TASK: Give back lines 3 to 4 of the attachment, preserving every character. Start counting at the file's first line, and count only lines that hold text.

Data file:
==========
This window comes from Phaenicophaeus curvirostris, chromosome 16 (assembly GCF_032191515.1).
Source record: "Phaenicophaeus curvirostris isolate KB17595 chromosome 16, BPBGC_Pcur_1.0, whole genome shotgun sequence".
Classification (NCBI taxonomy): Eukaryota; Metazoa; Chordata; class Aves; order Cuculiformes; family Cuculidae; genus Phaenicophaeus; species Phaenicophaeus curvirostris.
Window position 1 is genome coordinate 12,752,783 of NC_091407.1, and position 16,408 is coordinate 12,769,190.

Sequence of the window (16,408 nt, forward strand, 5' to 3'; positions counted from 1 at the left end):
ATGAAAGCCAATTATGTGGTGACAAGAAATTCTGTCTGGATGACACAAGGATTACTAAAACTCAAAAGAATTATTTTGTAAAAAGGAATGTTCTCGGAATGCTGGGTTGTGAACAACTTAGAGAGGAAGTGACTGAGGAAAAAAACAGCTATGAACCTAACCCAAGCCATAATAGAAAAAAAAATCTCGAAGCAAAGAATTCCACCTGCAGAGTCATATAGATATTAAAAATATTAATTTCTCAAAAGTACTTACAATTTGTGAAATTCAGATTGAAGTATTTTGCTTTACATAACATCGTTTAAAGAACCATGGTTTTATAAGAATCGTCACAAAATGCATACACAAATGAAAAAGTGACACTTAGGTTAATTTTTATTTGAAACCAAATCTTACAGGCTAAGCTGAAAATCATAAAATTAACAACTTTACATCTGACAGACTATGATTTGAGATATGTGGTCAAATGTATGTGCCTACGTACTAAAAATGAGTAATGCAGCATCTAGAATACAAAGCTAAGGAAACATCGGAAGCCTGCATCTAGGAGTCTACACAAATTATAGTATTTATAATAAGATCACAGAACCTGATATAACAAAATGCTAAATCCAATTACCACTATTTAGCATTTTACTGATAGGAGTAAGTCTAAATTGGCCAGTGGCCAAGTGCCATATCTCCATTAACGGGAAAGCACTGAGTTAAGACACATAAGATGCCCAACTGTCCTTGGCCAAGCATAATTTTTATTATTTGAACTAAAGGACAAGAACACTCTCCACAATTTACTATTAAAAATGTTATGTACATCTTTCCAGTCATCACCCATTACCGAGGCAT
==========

Classification (NCBI taxonomy): Eukaryota; Metazoa; Chordata; class Aves; order Cuculiformes; family Cuculidae; genus Phaenicophaeus; species Phaenicophaeus curvirostris.
Window position 1 is genome coordinate 12,752,783 of NC_091407.1, and position 16,408 is coordinate 12,769,190.